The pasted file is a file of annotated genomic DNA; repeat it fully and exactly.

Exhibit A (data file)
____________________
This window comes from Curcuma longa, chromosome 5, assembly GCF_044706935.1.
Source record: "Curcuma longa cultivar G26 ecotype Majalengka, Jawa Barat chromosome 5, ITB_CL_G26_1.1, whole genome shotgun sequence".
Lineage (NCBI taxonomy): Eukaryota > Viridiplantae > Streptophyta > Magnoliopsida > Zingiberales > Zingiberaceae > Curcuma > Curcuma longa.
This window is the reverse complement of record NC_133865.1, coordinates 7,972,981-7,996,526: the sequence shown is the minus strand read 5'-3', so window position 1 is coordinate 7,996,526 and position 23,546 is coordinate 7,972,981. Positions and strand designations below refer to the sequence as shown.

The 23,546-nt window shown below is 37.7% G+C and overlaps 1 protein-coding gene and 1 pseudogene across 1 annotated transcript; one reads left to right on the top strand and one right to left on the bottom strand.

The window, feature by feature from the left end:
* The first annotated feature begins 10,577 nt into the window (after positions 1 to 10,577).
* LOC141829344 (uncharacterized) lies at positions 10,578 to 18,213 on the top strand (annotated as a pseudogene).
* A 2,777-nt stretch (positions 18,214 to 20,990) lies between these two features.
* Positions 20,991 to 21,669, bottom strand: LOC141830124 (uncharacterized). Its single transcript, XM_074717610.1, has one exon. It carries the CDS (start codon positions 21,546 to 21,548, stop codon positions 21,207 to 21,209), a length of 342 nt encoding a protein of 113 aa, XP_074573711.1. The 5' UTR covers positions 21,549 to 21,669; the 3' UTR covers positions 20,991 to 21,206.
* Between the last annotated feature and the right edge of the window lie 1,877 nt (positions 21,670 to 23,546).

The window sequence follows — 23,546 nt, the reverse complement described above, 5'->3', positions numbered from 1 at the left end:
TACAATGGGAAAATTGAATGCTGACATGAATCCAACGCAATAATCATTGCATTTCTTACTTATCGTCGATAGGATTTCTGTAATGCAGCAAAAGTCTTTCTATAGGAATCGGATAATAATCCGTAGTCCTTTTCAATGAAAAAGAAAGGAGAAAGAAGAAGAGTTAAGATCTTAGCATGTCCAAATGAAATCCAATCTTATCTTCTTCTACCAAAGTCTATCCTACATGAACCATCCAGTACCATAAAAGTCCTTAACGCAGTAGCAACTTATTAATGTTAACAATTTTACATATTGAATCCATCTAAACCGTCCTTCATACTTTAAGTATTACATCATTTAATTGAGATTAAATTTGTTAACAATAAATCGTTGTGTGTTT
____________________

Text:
This window comes from Curcuma longa, chromosome 5, assembly GCF_044706935.1.
Source record: "Curcuma longa cultivar G26 ecotype Majalengka, Jawa Barat chromosome 5, ITB_CL_G26_1.1, whole genome shotgun sequence".
Lineage (NCBI taxonomy): Eukaryota > Viridiplantae > Streptophyta > Magnoliopsida > Zingiberales > Zingiberaceae > Curcuma > Curcuma longa.
This window is the reverse complement of record NC_133865.1, coordinates 7,972,981-7,996,526: the sequence shown is the minus strand read 5'-3', so window position 1 is coordinate 7,996,526 and position 23,546 is coordinate 7,972,981. Positions and strand designations below refer to the sequence as shown.

The 23,546-nt window shown below is 37.7% G+C and overlaps 1 protein-coding gene and 1 pseudogene across 1 annotated transcript; one reads left to right on the top strand and one right to left on the bottom strand.

The window, feature by feature from the left end:
* The first annotated feature begins 10,577 nt into the window (after positions 1 to 10,577).
* LOC141829344 (uncharacterized) lies at positions 10,578 to 18,213 on the top strand (annotated as a pseudogene).
* A 2,777-nt stretch (positions 18,214 to 20,990) lies between these two features.
* Positions 20,991 to 21,669, bottom strand: LOC141830124 (uncharacterized). Its single transcript, XM_074717610.1, has one exon. It carries the CDS (start codon positions 21,546 to 21,548, stop codon positions 21,207 to 21,209), a length of 342 nt encoding a protein of 113 aa, XP_074573711.1. The 5' UTR covers positions 21,549 to 21,669; the 3' UTR covers positions 20,991 to 21,206.
* Between the last annotated feature and the right edge of the window lie 1,877 nt (positions 21,670 to 23,546).

The window sequence follows — 23,546 nt, the reverse complement described above, 5'->3', positions numbered from 1 at the left end:
TACAATGGGAAAATTGAATGCTGACATGAATCCAACGCAATAATCATTGCATTTCTTACTTATCGTCGATAGGATTTCTGTAATGCAGCAAAAGTCTTTCTATAGGAATCGGATAATAATCCGTAGTCCTTTTCAATGAAAAAGAAAGGAGAAAGAAGAAGAGTTAAGATCTTAGCATGTCCAAATGAAATCCAATCTTATCTTCTTCTACCAAAGTCTATCCTACATGAACCATCCAGTACCATAAAAGTCCTTAACGCAGTAGCAACTTATTAATGTTAACAATTTTACATATTGAATCCATCTAAACCGTCCTTCATACTTTAAGTATTACATCATTTAATTGAGATTAAATTTGTTAACAATAAATCGTTGTGTGTTT